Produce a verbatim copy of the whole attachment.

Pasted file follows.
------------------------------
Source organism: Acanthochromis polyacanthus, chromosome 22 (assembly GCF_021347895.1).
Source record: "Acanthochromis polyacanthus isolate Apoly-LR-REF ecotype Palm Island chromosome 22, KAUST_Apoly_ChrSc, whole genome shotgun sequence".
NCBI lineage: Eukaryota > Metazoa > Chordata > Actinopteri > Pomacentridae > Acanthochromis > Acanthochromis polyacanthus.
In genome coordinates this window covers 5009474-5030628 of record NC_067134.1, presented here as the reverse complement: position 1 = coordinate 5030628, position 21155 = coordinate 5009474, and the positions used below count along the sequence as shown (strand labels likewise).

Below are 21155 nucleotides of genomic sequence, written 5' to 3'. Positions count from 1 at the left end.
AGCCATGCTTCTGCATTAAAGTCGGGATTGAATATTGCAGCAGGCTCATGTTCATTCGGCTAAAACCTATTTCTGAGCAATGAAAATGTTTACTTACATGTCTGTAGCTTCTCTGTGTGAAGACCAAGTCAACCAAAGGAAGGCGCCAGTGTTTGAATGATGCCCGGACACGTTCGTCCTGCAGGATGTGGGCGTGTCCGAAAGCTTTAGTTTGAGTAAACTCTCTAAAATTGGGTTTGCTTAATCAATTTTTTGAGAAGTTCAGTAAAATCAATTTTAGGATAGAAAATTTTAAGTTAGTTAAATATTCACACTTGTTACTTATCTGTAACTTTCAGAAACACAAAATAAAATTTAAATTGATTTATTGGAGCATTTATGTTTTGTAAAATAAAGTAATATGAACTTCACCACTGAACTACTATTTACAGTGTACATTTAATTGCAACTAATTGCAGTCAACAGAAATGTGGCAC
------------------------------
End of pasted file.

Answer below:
Source organism: Acanthochromis polyacanthus, chromosome 22 (assembly GCF_021347895.1).
Source record: "Acanthochromis polyacanthus isolate Apoly-LR-REF ecotype Palm Island chromosome 22, KAUST_Apoly_ChrSc, whole genome shotgun sequence".
NCBI lineage: Eukaryota > Metazoa > Chordata > Actinopteri > Pomacentridae > Acanthochromis > Acanthochromis polyacanthus.
In genome coordinates this window covers 5009474-5030628 of record NC_067134.1, presented here as the reverse complement: position 1 = coordinate 5030628, position 21155 = coordinate 5009474, and the positions used below count along the sequence as shown (strand labels likewise).

Below are 21155 nucleotides of genomic sequence, written 5' to 3'. Positions count from 1 at the left end.
AGCCATGCTTCTGCATTAAAGTCGGGATTGAATATTGCAGCAGGCTCATGTTCATTCGGCTAAAACCTATTTCTGAGCAATGAAAATGTTTACTTACATGTCTGTAGCTTCTCTGTGTGAAGACCAAGTCAACCAAAGGAAGGCGCCAGTGTTTGAATGATGCCCGGACACGTTCGTCCTGCAGGATGTGGGCGTGTCCGAAAGCTTTAGTTTGAGTAAACTCTCTAAAATTGGGTTTGCTTAATCAATTTTTTGAGAAGTTCAGTAAAATCAATTTTAGGATAGAAAATTTTAAGTTAGTTAAATATTCACACTTGTTACTTATCTGTAACTTTCAGAAACACAAAATAAAATTTAAATTGATTTATTGGAGCATTTATGTTTTGTAAAATAAAGTAATATGAACTTCACCACTGAACTACTATTTACAGTGTACATTTAATTGCAACTAATTGCAGTCAACAGAAATGTGGCAC